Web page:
When the pick-axe falls far from the mark

If only...Patrick Lussier’s My Bloody Valentine should give a reason for all those writers to pause and rethink rebooting/remaking/re-imagining perfectly fine originals and perhaps motivate them to just make their own slasher classic, but there’s something about a brand name that makes a remake more likely to enjoy a green light from the studio than a wholly new idea or derivation.

There’s also the home video aspect where the production studio probably owns the original film (or at least the current video rights), so there’s that tie-in factor using the new film to sell copies of the old on DVD, and the new film on DVD to create interest in the next 3D or similar genre production.

It’s totally natural from a business stance to exploit your most recognizable assets, but when there’s a weak script at the core, it's foolish to rely on special effects and gimmicks to keep viewers glued to the screen.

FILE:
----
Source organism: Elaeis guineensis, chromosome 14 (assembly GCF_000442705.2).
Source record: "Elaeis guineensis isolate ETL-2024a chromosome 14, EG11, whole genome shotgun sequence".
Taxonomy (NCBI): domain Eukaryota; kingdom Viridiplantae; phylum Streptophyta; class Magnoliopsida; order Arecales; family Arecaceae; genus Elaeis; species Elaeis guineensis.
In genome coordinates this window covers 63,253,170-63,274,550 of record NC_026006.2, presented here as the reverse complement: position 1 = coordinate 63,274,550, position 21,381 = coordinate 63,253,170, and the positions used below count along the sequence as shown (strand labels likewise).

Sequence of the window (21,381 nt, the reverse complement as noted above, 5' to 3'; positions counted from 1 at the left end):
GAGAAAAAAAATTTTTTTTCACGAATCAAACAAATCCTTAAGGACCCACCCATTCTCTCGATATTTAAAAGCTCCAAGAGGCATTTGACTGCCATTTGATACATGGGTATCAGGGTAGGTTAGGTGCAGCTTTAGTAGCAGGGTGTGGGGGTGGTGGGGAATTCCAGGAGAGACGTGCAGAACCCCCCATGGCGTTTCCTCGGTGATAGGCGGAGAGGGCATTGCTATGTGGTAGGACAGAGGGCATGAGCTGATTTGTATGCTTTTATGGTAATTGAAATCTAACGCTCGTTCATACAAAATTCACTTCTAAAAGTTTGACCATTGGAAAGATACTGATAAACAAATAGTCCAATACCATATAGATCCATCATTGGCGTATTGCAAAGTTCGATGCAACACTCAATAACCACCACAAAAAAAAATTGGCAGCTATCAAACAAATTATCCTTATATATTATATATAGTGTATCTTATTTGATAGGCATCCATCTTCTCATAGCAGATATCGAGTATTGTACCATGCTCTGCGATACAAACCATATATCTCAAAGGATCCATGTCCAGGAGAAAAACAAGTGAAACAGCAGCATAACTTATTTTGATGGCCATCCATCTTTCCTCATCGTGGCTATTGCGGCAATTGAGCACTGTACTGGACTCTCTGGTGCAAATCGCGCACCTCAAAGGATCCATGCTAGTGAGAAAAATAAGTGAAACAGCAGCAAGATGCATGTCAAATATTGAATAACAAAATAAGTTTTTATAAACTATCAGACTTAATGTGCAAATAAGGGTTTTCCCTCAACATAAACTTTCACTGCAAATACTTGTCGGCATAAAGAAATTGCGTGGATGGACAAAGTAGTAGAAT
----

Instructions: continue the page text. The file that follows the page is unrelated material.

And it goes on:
Lionsgate’s DVD includes both flat and 3D versions of My Bloody Valentine (with 4 pairs of 3D glasses), as well as a second disc of featurettes and deleted material, and while it's a good package, there’s still the issue of the film, which is addressed in the DVD review.

Note: the 3D version is on the B-side of Disc 1 in Maple’s Canadian release, and the Blu-ray edition does not include a standard DVD version of the film – that’s a misprint on the front sticker that’ll be clarified in the next pressing. The movies and extras, though, are fine.



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